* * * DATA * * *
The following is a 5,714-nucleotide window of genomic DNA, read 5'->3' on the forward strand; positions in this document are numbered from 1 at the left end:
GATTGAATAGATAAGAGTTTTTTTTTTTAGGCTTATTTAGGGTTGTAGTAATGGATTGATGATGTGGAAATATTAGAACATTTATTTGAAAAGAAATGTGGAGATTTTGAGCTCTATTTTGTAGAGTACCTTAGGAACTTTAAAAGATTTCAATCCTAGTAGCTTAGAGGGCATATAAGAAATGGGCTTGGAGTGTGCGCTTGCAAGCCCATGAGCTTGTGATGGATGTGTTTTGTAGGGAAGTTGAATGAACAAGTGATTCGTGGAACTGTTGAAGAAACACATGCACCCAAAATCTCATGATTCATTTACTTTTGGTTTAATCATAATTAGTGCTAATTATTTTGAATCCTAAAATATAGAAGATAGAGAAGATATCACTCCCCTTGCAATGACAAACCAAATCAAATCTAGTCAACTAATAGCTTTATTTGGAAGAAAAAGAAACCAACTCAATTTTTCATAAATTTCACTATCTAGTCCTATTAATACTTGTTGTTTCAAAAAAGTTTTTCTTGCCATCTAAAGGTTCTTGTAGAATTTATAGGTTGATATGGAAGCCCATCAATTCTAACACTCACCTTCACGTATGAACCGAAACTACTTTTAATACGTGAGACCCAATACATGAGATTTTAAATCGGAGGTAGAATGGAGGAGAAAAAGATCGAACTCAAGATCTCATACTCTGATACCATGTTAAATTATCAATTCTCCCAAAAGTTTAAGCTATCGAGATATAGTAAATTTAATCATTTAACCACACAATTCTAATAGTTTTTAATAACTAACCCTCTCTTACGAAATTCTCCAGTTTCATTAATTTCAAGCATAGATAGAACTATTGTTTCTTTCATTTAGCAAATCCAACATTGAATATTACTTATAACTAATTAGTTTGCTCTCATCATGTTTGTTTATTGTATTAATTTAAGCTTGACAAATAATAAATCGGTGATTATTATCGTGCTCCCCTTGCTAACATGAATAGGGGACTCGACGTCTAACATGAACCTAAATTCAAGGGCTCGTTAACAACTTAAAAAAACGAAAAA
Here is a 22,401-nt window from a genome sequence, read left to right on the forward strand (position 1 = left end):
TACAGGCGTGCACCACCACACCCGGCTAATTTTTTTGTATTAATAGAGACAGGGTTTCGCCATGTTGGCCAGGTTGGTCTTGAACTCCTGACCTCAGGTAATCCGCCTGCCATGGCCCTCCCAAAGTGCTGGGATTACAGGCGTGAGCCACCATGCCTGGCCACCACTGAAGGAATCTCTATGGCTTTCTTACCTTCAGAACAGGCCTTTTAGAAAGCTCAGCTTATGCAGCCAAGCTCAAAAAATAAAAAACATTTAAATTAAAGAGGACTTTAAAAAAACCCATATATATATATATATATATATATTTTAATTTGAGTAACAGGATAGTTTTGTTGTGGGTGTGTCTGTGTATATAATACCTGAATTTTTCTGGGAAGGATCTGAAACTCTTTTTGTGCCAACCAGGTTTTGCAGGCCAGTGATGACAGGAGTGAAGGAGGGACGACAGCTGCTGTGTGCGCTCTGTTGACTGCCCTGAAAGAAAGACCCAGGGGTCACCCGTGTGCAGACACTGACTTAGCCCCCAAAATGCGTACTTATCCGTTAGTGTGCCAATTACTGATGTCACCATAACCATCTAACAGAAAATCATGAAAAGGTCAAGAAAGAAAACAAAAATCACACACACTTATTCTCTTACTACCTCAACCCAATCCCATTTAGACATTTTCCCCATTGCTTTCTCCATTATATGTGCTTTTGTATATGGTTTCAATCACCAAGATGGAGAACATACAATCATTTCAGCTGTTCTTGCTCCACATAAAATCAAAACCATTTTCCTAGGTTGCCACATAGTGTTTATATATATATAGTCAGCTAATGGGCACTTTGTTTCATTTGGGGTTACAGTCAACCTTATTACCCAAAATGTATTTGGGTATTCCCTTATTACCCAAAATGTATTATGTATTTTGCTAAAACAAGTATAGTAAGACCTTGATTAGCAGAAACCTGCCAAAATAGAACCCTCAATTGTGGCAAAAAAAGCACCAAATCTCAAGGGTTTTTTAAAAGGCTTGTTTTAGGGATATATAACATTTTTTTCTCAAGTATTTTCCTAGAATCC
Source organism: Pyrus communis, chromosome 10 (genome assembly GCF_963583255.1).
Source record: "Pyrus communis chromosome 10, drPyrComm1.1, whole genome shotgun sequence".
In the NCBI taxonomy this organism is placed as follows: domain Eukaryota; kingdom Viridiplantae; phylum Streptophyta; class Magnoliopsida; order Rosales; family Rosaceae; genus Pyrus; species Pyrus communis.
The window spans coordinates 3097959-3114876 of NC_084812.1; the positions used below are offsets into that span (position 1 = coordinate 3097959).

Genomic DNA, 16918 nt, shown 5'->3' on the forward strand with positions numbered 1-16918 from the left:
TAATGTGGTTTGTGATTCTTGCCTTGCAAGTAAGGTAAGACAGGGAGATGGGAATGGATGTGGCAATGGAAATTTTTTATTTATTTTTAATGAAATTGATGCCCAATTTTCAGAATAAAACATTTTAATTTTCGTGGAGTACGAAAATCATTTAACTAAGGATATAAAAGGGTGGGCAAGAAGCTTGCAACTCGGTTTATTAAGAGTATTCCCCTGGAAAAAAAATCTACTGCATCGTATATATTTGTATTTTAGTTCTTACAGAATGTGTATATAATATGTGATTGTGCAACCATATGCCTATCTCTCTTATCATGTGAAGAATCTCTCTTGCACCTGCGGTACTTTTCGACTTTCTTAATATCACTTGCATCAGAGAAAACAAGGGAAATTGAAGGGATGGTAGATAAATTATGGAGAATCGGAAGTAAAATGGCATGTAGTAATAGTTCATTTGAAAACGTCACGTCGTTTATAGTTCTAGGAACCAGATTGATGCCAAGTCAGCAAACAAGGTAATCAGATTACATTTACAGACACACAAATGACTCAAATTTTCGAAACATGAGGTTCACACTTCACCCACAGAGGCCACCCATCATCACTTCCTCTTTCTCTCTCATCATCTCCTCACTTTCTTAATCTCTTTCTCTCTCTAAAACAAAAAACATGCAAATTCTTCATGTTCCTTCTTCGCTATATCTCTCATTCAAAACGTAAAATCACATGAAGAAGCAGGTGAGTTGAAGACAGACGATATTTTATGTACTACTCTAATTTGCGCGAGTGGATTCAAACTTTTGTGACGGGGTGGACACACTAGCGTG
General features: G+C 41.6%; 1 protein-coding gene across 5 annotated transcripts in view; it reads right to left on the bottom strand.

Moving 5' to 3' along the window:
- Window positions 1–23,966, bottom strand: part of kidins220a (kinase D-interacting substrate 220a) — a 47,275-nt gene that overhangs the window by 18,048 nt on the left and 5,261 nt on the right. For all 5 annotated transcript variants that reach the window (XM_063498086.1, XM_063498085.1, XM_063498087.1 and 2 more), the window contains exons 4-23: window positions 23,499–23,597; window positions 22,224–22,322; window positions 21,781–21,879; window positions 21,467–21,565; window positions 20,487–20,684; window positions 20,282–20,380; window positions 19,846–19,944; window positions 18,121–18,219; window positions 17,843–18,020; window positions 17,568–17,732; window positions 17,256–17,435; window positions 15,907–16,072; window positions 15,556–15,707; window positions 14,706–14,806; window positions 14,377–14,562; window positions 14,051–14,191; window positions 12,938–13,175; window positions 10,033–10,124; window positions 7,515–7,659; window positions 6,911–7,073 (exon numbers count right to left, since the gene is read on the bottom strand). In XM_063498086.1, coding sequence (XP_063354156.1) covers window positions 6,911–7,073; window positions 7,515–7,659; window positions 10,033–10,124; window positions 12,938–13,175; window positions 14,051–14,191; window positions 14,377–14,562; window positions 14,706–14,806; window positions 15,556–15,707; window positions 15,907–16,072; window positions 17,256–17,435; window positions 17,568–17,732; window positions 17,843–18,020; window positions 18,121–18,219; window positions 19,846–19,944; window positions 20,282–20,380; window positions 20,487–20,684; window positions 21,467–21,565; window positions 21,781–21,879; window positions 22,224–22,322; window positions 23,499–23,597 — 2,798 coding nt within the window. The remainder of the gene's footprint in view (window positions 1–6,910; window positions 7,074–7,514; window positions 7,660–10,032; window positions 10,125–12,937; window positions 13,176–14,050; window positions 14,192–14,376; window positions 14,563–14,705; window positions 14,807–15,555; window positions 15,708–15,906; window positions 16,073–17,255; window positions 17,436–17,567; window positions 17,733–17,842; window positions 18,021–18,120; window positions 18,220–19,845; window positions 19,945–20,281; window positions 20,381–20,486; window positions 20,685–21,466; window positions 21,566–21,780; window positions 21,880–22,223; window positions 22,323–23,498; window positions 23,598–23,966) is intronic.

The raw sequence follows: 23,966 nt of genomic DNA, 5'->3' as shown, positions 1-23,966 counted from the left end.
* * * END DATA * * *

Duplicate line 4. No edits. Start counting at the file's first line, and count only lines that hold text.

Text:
TACAGGCGTGCACCACCACACCCGGCTAATTTTTTTGTATTAATAGAGACAGGGTTTCGCCATGTTGGCCAGGTTGGTCTTGAACTCCTGACCTCAGGTAATCCGCCTGCCATGGCCCTCCCAAAGTGCTGGGATTACAGGCGTGAGCCACCATGCCTGGCCACCACTGAAGGAATCTCTATGGCTTTCTTACCTTCAGAACAGGCCTTTTAGAAAGCTCAGCTTATGCAGCCAAGCTCAAAAAATAAAAAACATTTAAATTAAAGAGGACTTTAAAAAAACCCATATATATATATATATATATATATTTTAATTTGAGTAACAGGATAGTTTTGTTGTGGGTGTGTCTGTGTATATAATACCTGAATTTTTCTGGGAAGGATCTGAAACTCTTTTTGTGCCAACCAGGTTTTGCAGGCCAGTGATGACAGGAGTGAAGGAGGGACGACAGCTGCTGTGTGCGCTCTGTTGACTGCCCTGAAAGAAAGACCCAGGGGTCACCCGTGTGCAGACACTGACTTAGCCCCCAAAATGCGTACTTATCCGTTAGTGTGCCAATTACTGATGTCACCATAACCATCTAACAGAAAATCATGAAAAGGTCAAGAAAGAAAACAAAAATCACACACACTTATTCTCTTACTACCTCAACCCAATCCCATTTAGACATTTTCCCCATTGCTTTCTCCATTATATGTGCTTTTGTATATGGTTTCAATCACCAAGATGGAGAACATACAATCATTTCAGCTGTTCTTGCTCCACATAAAATCAAAACCATTTTCCTAGGTTGCCACATAGTGTTTATATATATATAGTCAGCTAATGGGCACTTTGTTTCATTTGGGGTTACAGTCAACCTTATTACCCAAAATGTATTTGGGTATTCCCTTATTACCCAAAATGTATTATGTATTTTGCTAAAACAAGTATAGTAAGACCTTGATTAGCAGAAACCTGCCAAAATAGAACCCTCAATTGTGGCAAAAAAAGCACCAAATCTCAAGGGTTTTTTAAAAGGCTTGTTTTAGGGATATATAACATTTTTTTCTCAAGTATTTTCCTAGAATCC